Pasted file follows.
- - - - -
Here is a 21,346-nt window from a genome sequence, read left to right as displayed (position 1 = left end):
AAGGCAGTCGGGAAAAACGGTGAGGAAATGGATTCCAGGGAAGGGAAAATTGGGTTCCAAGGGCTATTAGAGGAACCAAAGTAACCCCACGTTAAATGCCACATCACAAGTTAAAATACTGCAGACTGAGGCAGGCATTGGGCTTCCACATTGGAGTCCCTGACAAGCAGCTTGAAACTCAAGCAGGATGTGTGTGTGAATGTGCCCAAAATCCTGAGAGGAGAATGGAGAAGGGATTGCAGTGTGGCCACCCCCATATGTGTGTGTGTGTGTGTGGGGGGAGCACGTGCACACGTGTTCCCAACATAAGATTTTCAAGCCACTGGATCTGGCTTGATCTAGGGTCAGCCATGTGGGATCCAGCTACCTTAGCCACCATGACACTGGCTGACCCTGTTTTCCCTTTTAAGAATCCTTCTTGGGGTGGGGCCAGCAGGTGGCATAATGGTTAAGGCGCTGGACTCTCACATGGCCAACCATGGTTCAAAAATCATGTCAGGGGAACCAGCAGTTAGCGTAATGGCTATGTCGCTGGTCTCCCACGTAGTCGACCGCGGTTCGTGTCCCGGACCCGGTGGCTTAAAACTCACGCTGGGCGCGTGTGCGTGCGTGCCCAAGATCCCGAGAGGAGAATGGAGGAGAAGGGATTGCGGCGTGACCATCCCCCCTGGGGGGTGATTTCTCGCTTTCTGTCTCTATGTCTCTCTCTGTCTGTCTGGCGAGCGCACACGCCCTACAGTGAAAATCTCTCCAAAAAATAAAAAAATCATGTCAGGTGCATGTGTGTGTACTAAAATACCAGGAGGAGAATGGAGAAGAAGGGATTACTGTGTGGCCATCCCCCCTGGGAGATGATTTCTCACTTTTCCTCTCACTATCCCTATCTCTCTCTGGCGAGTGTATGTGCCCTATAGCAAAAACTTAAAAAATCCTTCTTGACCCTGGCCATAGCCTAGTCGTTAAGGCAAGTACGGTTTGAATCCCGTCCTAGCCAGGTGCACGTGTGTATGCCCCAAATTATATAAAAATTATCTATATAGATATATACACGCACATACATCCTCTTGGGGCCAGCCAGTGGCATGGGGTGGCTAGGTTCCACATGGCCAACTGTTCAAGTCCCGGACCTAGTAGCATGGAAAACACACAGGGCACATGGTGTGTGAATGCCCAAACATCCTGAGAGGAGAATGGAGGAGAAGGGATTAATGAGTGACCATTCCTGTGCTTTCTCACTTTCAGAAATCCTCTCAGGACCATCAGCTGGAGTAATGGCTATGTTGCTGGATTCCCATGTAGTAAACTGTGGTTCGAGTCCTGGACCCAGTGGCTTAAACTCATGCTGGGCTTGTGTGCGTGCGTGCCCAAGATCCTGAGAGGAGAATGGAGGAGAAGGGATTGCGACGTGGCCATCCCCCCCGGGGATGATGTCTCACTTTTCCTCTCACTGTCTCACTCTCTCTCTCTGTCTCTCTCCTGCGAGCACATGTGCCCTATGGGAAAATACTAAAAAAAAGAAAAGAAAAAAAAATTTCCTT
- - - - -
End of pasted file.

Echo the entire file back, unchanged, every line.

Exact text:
Here is a 21,346-nt window from a genome sequence, read left to right as displayed (position 1 = left end):
AAGGCAGTCGGGAAAAACGGTGAGGAAATGGATTCCAGGGAAGGGAAAATTGGGTTCCAAGGGCTATTAGAGGAACCAAAGTAACCCCACGTTAAATGCCACATCACAAGTTAAAATACTGCAGACTGAGGCAGGCATTGGGCTTCCACATTGGAGTCCCTGACAAGCAGCTTGAAACTCAAGCAGGATGTGTGTGTGAATGTGCCCAAAATCCTGAGAGGAGAATGGAGAAGGGATTGCAGTGTGGCCACCCCCATATGTGTGTGTGTGTGTGTGGGGGGAGCACGTGCACACGTGTTCCCAACATAAGATTTTCAAGCCACTGGATCTGGCTTGATCTAGGGTCAGCCATGTGGGATCCAGCTACCTTAGCCACCATGACACTGGCTGACCCTGTTTTCCCTTTTAAGAATCCTTCTTGGGGTGGGGCCAGCAGGTGGCATAATGGTTAAGGCGCTGGACTCTCACATGGCCAACCATGGTTCAAAAATCATGTCAGGGGAACCAGCAGTTAGCGTAATGGCTATGTCGCTGGTCTCCCACGTAGTCGACCGCGGTTCGTGTCCCGGACCCGGTGGCTTAAAACTCACGCTGGGCGCGTGTGCGTGCGTGCCCAAGATCCCGAGAGGAGAATGGAGGAGAAGGGATTGCGGCGTGACCATCCCCCCTGGGGGGTGATTTCTCGCTTTCTGTCTCTATGTCTCTCTCTGTCTGTCTGGCGAGCGCACACGCCCTACAGTGAAAATCTCTCCAAAAAATAAAAAAATCATGTCAGGTGCATGTGTGTGTACTAAAATACCAGGAGGAGAATGGAGAAGAAGGGATTACTGTGTGGCCATCCCCCCTGGGAGATGATTTCTCACTTTTCCTCTCACTATCCCTATCTCTCTCTGGCGAGTGTATGTGCCCTATAGCAAAAACTTAAAAAATCCTTCTTGACCCTGGCCATAGCCTAGTCGTTAAGGCAAGTACGGTTTGAATCCCGTCCTAGCCAGGTGCACGTGTGTATGCCCCAAATTATATAAAAATTATCTATATAGATATATACACGCACATACATCCTCTTGGGGCCAGCCAGTGGCATGGGGTGGCTAGGTTCCACATGGCCAACTGTTCAAGTCCCGGACCTAGTAGCATGGAAAACACACAGGGCACATGGTGTGTGAATGCCCAAACATCCTGAGAGGAGAATGGAGGAGAAGGGATTAATGAGTGACCATTCCTGTGCTTTCTCACTTTCAGAAATCCTCTCAGGACCATCAGCTGGAGTAATGGCTATGTTGCTGGATTCCCATGTAGTAAACTGTGGTTCGAGTCCTGGACCCAGTGGCTTAAACTCATGCTGGGCTTGTGTGCGTGCGTGCCCAAGATCCTGAGAGGAGAATGGAGGAGAAGGGATTGCGACGTGGCCATCCCCCCCGGGGATGATGTCTCACTTTTCCTCTCACTGTCTCACTCTCTCTCTCTGTCTCTCTCCTGCGAGCACATGTGCCCTATGGGAAAATACTAAAAAAAAGAAAAGAAAAAAAAATTTCCTT